Makara Peak Heroes

Hey guys,

Ruby here.

Despite this late winter blast, our friends up at Makara Peak continue to do an awesome job maintaining a playground of trails for mountain bikers, runners and walkers alike. And thanks to all their conservation efforts the area is bursting with beautiful bird life – works a charm to take your mind off how much your legs are hurting running up some of their hills!

For those of you who weren’t aware of the great work these guys do, or if you just want to check out what they’ve been up to lately, then read on. This is what Karl from Makara Peak has to say about their group:

We’re a bit different to most of the other conservation groups around New Zealand as there are two sides to our group: the mountain biking side and the conservation side. The Makara Peak Mountain Bike Park Supporters (“Supporters”) were set up in 1998 with a mission to create a world-class mountain bike park with dual use (cycling and walking) tracks for all levels of rider, in a restored native forest. The Supporters manage Makara Peak with assistance from Wellington City Council and Greater Wellington Regional Council. 

Makara Peak Summit - Photo Karl Yager

Not just a mountain bike park

Makara Peak is an important ecological corridor between Zealandia and Otari-Wilton’s Bush situated in Wellingtons Outer Green Belt, dominating the skyline as you drive/ride/walk down Karori Rd. It’s about 250ha in size (twice the size of Otari-Wilton’s Bush) and is in varying stages of native bush regeneration. The Supporters have successfully lobbied to have additional land purchased and protected as Reserve, bringing the land in line with the parks Key Native Ecosystem classification.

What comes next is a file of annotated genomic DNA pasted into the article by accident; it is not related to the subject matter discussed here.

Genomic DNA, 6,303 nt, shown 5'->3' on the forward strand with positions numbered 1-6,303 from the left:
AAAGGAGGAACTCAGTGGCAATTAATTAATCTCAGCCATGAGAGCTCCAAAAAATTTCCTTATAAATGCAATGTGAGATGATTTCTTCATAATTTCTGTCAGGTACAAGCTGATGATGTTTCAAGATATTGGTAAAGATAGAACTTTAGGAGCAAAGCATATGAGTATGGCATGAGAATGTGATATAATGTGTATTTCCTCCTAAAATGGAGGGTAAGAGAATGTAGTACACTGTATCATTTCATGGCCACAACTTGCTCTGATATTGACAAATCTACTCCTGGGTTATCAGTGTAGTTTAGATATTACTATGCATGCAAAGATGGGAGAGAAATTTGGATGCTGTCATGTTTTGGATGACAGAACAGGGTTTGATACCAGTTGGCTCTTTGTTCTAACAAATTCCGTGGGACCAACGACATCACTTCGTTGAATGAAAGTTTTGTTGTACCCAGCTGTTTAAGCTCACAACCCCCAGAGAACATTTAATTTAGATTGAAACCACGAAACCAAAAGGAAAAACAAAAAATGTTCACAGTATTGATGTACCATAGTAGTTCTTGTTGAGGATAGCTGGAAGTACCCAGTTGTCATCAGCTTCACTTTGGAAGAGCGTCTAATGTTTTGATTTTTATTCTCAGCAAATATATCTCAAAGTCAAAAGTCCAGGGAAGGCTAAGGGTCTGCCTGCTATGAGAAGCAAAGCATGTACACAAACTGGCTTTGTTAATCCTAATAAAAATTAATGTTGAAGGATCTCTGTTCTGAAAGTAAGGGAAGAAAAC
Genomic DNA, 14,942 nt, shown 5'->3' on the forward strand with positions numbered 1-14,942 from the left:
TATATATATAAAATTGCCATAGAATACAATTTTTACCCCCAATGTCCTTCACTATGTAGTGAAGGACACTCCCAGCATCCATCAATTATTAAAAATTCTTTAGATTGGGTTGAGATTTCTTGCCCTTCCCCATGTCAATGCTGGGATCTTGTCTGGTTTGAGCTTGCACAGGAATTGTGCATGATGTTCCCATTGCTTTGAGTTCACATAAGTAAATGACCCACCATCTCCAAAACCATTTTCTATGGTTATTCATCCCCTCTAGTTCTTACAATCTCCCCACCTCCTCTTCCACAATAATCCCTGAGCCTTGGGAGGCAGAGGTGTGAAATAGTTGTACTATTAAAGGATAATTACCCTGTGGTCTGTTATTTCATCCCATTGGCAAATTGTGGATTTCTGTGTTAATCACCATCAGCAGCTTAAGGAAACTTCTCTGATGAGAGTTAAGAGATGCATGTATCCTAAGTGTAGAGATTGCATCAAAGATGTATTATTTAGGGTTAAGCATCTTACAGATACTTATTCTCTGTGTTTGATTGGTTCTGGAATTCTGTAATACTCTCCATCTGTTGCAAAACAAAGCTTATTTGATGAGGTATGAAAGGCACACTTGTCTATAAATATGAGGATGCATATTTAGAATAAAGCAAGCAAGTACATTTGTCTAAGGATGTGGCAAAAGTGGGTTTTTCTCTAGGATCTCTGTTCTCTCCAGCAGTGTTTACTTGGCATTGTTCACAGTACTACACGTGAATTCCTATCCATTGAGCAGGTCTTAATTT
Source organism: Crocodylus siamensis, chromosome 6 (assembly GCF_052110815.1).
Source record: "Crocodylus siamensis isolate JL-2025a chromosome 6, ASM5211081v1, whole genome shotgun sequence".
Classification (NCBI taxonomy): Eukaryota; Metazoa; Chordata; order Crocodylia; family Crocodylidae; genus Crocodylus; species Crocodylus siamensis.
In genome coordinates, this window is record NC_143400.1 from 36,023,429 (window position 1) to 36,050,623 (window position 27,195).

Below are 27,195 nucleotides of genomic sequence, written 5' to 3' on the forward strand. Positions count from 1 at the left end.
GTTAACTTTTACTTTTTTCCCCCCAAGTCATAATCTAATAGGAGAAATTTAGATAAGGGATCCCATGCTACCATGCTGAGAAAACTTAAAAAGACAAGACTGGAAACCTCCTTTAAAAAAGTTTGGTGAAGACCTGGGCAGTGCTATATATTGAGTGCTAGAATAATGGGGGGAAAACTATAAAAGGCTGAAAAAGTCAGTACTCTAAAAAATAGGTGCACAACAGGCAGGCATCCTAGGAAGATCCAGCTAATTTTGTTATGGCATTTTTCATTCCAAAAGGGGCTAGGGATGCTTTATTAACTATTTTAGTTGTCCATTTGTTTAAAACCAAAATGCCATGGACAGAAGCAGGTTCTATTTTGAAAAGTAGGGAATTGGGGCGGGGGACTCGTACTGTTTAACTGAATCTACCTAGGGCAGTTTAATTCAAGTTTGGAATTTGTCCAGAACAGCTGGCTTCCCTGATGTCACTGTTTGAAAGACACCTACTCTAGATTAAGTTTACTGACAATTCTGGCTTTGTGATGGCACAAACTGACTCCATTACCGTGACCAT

At this time of the year the general hue of Makara Peak seen down Karori Rd is orangey thanks to the flowering Darwin’s barberry that is prevalent on the upper eastern aspects. However, once you start exploring the park you discover lush pockets of remnant bush (missing the taller tree species due to early logging), mahoe dominant gullies, large manuka stands, and slopes covered in tree ferns.

The park receives between 80,000 to 100,000 visits per year making it one of Wellington’s most popular recreation facilities, and is listed as one of the “must do” activities by the Lonely Planet guide book. The title “mountain bike park” shouldn’t put walkers off as all tracks are shared use (walkers, runners and mountain bikers). There’s about 35km’s of hand built single track and 8km’s of double track, however unlike the rest of Wellington walkers need to give way to mountain bikers. It’s also suggested walkers follow the recommended direction of the trails, keep an ear open to avoid any surprises, and unless you’re sure footed and pretty nimble, to avoid the “Advanced” and “Extreme” trails.

Koru Trail - Photo Makara Peak Supporters

The “Western Frontier”

When the Supporters started up 15 years ago, the park was a retired run down gorse covered farm with plenty of possums, rats, goats, pigs and feral livestock. Makara Peak wasn’t seen as a priority for pest animal control by the councils, so the Supporters set up and managed their own pest control programme with assistance from WCC and GWRC. Hunters worked the park regularly and a bounty was paid out by the Supporters to the parks neighbours to control goats on their land. Reinvasion from all sorts of pest animals is high as the park is what you could call the “western frontier” of Wellington’s pest animal controlled area. Today we have over 25 regular volunteers who manage and maintain over 220 bait stations, mustelid, and possum traps across the park and WCC hunters are left to deal with the goats and pigs.